A: Well about a year ago I decided to do a crowdfunding campaign, but we never ended up going through with it. At the time I thought it was a good idea; not only does crowdfunding establish market demand and market research, but it is a great way of gaining access to funds. Our lawyers actually got involved and pointed out the somewhat obvious fact that we didn’t even have our intellectual property shored up yet, and we would be essentially giving our idea away for free. So that’s why ultimately decided against a crowdfunded raise. However, we’re not hush-hush about our idea anymore because not only do we have the proper IP protection, but we’ve also gained ample traction. So we would be open to doing a crowdfunding campaign in the future.

Now in regards to venture capital, I like to use the analogy of a record label; VCs are very much like a record label, and startups are like rock bands. Many of them don’t have well thought-out ideas and they just send out business plans to VC firms like garage bands send out demo tapes to record labels. As a result, most of them never make it out of the garage. The most successful rock bands will go out and tour and gain traction and consequently get a better record deal. We decided to get the paying customer first (NVA), then to go out and raise capital on better terms. For Peeva to work, it has to be done a certain way. We can’t necessarily take directions from a banker who is unfamiliar with the veterinarian field. That being said, now that we do have a paying customer, we are very open to talking to venture capitalists.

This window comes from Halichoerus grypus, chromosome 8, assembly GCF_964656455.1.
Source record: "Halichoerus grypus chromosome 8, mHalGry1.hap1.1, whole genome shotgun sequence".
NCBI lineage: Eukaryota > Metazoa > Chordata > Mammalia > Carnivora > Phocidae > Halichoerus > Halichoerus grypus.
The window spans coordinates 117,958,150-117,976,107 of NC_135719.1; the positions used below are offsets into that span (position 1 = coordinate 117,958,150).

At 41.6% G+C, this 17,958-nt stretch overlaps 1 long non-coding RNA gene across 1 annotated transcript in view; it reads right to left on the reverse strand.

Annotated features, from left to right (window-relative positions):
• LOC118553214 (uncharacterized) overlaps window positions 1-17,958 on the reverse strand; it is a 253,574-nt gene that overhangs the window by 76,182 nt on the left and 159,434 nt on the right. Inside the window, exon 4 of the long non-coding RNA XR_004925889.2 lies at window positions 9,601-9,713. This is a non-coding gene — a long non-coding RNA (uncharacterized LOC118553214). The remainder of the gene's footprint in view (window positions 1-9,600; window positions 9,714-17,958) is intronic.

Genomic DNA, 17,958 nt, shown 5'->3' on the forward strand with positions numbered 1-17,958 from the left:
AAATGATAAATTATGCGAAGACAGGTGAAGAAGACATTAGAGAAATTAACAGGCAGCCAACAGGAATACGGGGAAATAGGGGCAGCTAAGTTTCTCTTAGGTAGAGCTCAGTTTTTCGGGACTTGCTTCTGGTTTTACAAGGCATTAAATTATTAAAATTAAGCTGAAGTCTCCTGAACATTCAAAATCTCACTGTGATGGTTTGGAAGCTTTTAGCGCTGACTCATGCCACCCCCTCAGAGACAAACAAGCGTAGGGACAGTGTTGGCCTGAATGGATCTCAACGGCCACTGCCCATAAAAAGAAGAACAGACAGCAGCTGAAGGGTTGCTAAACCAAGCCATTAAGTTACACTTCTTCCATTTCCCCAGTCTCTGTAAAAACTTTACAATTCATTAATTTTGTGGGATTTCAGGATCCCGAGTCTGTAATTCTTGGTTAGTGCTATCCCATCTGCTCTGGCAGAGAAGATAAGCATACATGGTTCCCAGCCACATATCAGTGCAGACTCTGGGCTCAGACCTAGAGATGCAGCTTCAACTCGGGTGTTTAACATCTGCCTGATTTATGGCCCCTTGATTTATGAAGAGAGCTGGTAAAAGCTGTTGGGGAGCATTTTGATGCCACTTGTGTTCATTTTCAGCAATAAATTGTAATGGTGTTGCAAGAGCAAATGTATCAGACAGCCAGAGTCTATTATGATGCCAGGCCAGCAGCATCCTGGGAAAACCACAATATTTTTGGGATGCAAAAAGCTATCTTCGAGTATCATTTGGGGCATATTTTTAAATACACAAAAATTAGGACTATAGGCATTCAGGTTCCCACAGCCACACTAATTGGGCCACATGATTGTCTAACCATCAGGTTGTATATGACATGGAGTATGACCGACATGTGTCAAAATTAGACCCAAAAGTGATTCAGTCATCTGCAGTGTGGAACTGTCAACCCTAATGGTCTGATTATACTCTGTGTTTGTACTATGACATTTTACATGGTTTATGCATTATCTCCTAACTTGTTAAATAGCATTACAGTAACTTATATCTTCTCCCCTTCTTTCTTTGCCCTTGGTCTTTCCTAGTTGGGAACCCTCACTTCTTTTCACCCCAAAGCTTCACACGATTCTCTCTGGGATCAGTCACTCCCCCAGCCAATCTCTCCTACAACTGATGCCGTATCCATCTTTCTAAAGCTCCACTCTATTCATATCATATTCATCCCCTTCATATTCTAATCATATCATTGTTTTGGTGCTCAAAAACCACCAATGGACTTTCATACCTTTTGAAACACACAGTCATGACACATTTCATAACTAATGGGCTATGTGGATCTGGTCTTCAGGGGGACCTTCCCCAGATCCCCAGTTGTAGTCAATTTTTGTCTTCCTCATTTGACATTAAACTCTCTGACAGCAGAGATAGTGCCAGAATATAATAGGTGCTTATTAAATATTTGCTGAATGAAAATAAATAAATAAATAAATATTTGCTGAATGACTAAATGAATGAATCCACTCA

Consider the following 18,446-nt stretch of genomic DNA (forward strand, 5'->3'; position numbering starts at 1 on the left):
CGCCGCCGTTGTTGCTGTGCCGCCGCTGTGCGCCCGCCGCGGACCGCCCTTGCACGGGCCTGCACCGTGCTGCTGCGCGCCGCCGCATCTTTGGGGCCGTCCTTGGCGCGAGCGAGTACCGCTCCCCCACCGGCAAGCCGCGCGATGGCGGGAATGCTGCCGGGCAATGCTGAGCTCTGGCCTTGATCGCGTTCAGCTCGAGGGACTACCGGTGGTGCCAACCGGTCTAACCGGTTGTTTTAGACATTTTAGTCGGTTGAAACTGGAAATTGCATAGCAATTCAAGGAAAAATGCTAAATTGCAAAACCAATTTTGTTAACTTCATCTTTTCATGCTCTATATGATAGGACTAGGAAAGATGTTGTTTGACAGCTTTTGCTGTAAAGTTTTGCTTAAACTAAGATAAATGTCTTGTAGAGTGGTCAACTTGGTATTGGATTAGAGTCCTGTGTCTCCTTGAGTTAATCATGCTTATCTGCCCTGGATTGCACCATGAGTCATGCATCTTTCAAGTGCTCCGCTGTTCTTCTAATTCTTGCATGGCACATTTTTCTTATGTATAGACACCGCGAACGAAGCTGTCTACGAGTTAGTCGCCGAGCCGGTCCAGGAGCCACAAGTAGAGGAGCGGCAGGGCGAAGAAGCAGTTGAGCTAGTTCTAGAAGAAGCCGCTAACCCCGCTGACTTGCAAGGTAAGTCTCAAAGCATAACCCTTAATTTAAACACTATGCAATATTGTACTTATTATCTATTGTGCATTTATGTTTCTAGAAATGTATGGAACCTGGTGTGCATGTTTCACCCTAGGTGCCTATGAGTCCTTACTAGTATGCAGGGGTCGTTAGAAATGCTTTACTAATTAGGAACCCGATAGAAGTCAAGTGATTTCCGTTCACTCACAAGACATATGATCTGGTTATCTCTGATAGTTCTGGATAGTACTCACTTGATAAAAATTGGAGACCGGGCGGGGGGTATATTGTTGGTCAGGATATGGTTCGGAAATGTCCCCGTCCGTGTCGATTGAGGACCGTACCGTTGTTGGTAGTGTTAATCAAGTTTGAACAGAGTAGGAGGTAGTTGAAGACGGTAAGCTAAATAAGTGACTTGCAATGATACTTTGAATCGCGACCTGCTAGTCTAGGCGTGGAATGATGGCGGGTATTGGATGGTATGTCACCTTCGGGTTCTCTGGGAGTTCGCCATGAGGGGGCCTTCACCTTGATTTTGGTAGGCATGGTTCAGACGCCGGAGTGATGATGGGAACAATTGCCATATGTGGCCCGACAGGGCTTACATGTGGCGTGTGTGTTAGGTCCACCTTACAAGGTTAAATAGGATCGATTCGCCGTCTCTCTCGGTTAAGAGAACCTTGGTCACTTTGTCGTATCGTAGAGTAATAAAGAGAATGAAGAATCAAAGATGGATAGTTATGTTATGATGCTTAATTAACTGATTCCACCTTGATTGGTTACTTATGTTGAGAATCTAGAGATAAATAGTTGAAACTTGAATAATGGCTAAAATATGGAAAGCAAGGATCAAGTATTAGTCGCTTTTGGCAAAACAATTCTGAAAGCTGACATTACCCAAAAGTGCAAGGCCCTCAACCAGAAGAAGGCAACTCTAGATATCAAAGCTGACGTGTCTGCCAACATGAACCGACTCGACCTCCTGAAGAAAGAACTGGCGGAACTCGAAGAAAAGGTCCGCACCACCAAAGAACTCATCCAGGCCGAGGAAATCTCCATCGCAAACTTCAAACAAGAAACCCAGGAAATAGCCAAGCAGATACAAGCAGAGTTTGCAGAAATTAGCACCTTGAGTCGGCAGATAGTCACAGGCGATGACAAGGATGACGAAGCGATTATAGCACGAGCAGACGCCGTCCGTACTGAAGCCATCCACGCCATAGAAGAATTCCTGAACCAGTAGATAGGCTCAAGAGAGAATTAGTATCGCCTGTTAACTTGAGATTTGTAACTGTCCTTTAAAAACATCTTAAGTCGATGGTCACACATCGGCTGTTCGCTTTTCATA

Q: Currently US federal law does not require standardization of microchips; do you see this as changing in the next five years, and if so, how would this affect your company?
A: Well, first of all, this is a problem that is not going away. The Animal Welfare Act does not authorize the USDA office to regulate private pet ownership and concluded that it could not maintain a national standard for pet microchips or scanners. That law was passed 26 years ago. Since then, there have been numerous lawsuits, numerous efforts to change the law, and numerous attempts to introduce new laws. Evidently social causes don’t move mountains; business opportunities do. Since the veterinary field is so fragmented, and there are so many registration databases and cataloging systems, the only viable solution is the one we provided: to create a centralized data registry. That being said, different countries have different medical record requirements and vaccination requirements as well- there’s no standardization, no central registry. So we’re resolving this on an international level as well.

However, any progressive company should watch out for and adjust to changes. The horseshoe manufacturer should have invested in tires. We’re going to keep an eye on GPS and other technologies, but microchips are really the only option to resolving this problem. GPS is too large to be put in any living thing without killing it, and requires an external power source. Until someone perfects nano generator technology, implantable GPS is just not going to happen, despite some common misconceptions perpetuated by false news. A woman named Karen Hanover actually went to jail for claiming to have international patents on an implantable GPS microchip. It wound up just being a fraudulent crowdfunding campaign to make money on kick-starter.

Q: Were there many roadblocks along the way to founding your own company?